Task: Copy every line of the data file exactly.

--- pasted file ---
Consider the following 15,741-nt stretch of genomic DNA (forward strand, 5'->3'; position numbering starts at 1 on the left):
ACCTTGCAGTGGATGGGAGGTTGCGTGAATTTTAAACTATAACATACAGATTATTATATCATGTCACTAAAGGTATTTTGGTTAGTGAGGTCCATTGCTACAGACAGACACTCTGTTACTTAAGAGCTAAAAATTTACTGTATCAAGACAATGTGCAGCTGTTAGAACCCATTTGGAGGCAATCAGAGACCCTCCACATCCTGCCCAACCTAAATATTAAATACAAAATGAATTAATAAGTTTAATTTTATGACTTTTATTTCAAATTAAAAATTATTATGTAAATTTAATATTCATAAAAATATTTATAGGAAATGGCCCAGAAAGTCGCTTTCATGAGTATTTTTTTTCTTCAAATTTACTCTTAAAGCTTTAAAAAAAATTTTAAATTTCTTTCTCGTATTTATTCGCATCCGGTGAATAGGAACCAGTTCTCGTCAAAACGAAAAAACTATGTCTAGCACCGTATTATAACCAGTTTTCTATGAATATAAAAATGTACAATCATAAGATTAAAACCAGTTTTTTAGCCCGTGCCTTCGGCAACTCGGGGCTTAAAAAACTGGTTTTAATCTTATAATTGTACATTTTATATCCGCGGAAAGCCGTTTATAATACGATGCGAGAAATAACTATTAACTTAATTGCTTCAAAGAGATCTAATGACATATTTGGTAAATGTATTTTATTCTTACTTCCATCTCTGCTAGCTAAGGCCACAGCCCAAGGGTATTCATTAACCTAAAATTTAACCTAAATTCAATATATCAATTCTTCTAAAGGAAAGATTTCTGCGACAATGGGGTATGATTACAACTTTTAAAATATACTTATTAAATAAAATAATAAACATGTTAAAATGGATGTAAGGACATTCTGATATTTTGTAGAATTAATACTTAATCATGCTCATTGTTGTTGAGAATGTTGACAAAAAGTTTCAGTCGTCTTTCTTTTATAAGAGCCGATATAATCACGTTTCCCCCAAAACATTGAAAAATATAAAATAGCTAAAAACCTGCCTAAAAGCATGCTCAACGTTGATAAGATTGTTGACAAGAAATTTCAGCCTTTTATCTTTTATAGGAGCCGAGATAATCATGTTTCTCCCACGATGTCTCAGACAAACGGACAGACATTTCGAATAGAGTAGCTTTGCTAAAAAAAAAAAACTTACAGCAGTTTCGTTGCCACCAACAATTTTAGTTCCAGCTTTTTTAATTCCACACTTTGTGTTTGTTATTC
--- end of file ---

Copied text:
Consider the following 15,741-nt stretch of genomic DNA (forward strand, 5'->3'; position numbering starts at 1 on the left):
ACCTTGCAGTGGATGGGAGGTTGCGTGAATTTTAAACTATAACATACAGATTATTATATCATGTCACTAAAGGTATTTTGGTTAGTGAGGTCCATTGCTACAGACAGACACTCTGTTACTTAAGAGCTAAAAATTTACTGTATCAAGACAATGTGCAGCTGTTAGAACCCATTTGGAGGCAATCAGAGACCCTCCACATCCTGCCCAACCTAAATATTAAATACAAAATGAATTAATAAGTTTAATTTTATGACTTTTATTTCAAATTAAAAATTATTATGTAAATTTAATATTCATAAAAATATTTATAGGAAATGGCCCAGAAAGTCGCTTTCATGAGTATTTTTTTTCTTCAAATTTACTCTTAAAGCTTTAAAAAAAATTTTAAATTTCTTTCTCGTATTTATTCGCATCCGGTGAATAGGAACCAGTTCTCGTCAAAACGAAAAAACTATGTCTAGCACCGTATTATAACCAGTTTTCTATGAATATAAAAATGTACAATCATAAGATTAAAACCAGTTTTTTAGCCCGTGCCTTCGGCAACTCGGGGCTTAAAAAACTGGTTTTAATCTTATAATTGTACATTTTATATCCGCGGAAAGCCGTTTATAATACGATGCGAGAAATAACTATTAACTTAATTGCTTCAAAGAGATCTAATGACATATTTGGTAAATGTATTTTATTCTTACTTCCATCTCTGCTAGCTAAGGCCACAGCCCAAGGGTATTCATTAACCTAAAATTTAACCTAAATTCAATATATCAATTCTTCTAAAGGAAAGATTTCTGCGACAATGGGGTATGATTACAACTTTTAAAATATACTTATTAAATAAAATAATAAACATGTTAAAATGGATGTAAGGACATTCTGATATTTTGTAGAATTAATACTTAATCATGCTCATTGTTGTTGAGAATGTTGACAAAAAGTTTCAGTCGTCTTTCTTTTATAAGAGCCGATATAATCACGTTTCCCCCAAAACATTGAAAAATATAAAATAGCTAAAAACCTGCCTAAAAGCATGCTCAACGTTGATAAGATTGTTGACAAGAAATTTCAGCCTTTTATCTTTTATAGGAGCCGAGATAATCATGTTTCTCCCACGATGTCTCAGACAAACGGACAGACATTTCGAATAGAGTAGCTTTGCTAAAAAAAAAAAACTTACAGCAGTTTCGTTGCCACCAACAATTTTAGTTCCAGCTTTTTTAATTCCACACTTTGTGTTTGTTATTC